As promised, Trump supporter Nicholas “Nick” Ratekin this month filed for a change of venue in his breach-of-contract suit against the University of San Diego.
His reasons for wanting his November 2022 trial moved to another county include the fact that registered Democrats outnumber Republicans by 274,205 in San Diego County, tilting the jury pool against him.
But Ratekin, a former USD graduate student living with his grandfather in Washington state, isn’t stopping there.
He says the San Diego Unified School District and his former attorneys are out to get him, too.
On May 31 and June 1, the 27-year-old former CIF champion water polo coach sued San Diego Unified and San Diego Employment Law Group for defamation. (The cases were assigned to Judges Katherine Bacal and John S. Meyer, respectively.)
Ratekin demands unspecified monetary damages from both groups — but specifies his ex-lawyers Dustin Pinder and Dennis Brady. He also wants jury trials.
Among other slights, he alleges that a year ago San Diego Unified staff and students began posting defamatory photos, videos and audio clips of him coaching the Scripps Ranch water polo teams and student teaching at Johnson Elementary, Baker Elementary, Wangenheim Middle School and Lincoln High School.
The posts, he says, were on Instagram, Facebook, TikTok, Snapchat, Twitter, YouTube and others “in order to defame Plaintiff Nicholas Christian Ratekin from employment in the education sector in the State of California.”
Ratekin eventually lost his student teaching jobs and was dropped from USD’s master’s of education program.
His original complaint said it was because his supervisors didn’t like his public backing — via bumper stickers and the like — of Donald Trump.
Representing himself, Ratekin faces stiffer pushback from USD attorneys, who want Judge Eddie Sturgeon to declare the subpoena-happy young man a “vexatious litigant.”
That, and USD motions to dismiss the case and for so-called “terminating sanctions,” will be heard July 15 in downtown Superior Court
A June 9 brief signed by USD attorney Matthew Mushamel alleges that Ratekin’s “ongoing violations of Court orders, harassing practices and frivolous motions … continue unabated despite the Court’s intervention.”
USD also seeks sanctions, he says, “because Plaintiff continues filing frivolous motions, sending countless emails to third parties … in turn costing USD thousands of dollars in fees for having to continually oppose such unfounded acts.”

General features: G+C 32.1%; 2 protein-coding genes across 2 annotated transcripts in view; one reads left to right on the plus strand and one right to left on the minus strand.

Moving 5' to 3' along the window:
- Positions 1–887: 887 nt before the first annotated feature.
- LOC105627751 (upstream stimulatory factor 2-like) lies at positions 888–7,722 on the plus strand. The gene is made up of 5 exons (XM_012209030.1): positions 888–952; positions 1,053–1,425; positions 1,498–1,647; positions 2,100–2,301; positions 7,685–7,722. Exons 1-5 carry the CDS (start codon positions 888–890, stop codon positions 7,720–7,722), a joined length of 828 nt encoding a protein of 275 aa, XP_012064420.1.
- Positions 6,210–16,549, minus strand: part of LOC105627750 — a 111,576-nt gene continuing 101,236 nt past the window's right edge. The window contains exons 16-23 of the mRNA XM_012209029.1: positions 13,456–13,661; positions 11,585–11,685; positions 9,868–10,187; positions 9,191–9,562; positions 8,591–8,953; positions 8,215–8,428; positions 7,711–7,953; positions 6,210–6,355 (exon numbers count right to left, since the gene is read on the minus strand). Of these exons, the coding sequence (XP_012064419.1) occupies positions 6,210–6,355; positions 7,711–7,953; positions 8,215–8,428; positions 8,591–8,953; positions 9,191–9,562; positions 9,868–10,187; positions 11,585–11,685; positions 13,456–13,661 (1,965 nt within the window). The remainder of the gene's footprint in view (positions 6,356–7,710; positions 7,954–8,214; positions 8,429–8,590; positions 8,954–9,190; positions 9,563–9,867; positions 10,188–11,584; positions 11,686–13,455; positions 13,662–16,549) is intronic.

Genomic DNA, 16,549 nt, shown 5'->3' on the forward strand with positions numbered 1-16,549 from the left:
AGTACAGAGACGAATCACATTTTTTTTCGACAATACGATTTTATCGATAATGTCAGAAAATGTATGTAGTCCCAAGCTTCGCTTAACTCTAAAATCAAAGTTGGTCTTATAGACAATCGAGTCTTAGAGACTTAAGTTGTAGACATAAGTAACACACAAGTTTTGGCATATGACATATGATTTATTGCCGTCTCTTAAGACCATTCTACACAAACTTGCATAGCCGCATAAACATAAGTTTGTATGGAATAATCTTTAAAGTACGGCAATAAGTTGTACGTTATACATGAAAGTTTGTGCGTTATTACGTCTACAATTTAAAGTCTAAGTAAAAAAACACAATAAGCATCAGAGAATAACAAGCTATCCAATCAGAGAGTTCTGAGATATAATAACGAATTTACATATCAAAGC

Mushamel says Ratekin’s assurances that he hasn’t issued subpoenas without first asking the judge “are at best meaningless and at worst deceptive.”
But Ron Ratekin, his grandfather in Brush Prairie, Washington, wrote the court June 14: “I want to emphatically restate that I have been in full compliance with the Court’s Order and none of the items in question were issued by Plaintiff Nicholas Christian Ratekin.”
Mushamel says Nick Ratekin served at least 37 subpoenas on third parties without the court’s approval.
Later still, he wrote, Ratekin “fired off over 70 emails in the relentless harassment of numerous community members, all under the pretext of discovery. Most recently, he served a subpoena on the Office of Fresno County Superintendent of Schools, without Court approval.”
Further: Since an April 21 hearing, Ratekin “has issued additional subpoenas, sent emails pursuing prior subpoenas and faxed hundreds of pages to third parties completely unsolicited.”
The Washington Office of Superintendent of Public Instruction received over 250 emails, USD says, “creating a costly undue burden to that public entity.”
National University and USA Water Polo have made similar complaints, said the USD lawyer.
On Monday, Ratekin declined to address certain questions from Times of San Diego.
“At this point in time,” he said via email, “I cannot provide a comment.”
In his effort to have Ratekin shut down via the “vexatious litigant” tag, Mushamel noted that Ratekin filed 10 small claims court cases between 2020 and 2021, “which he lost.”
“He has had other restraining order requests brought against him, at least some of which were temporarily granted (but not permanently granted),” Mushamel said.
Noting the lawsuits against San Diego Unified and Ratekin’s prior counsel, Mushamel added: “This pattern suggests that even after [the USD] lawsuit is dismissed, Plaintiff has no intention of abandoning his full-time job of continuing to overwhelm the Court and community members with his harassing tactics and abuse of the judicial system.”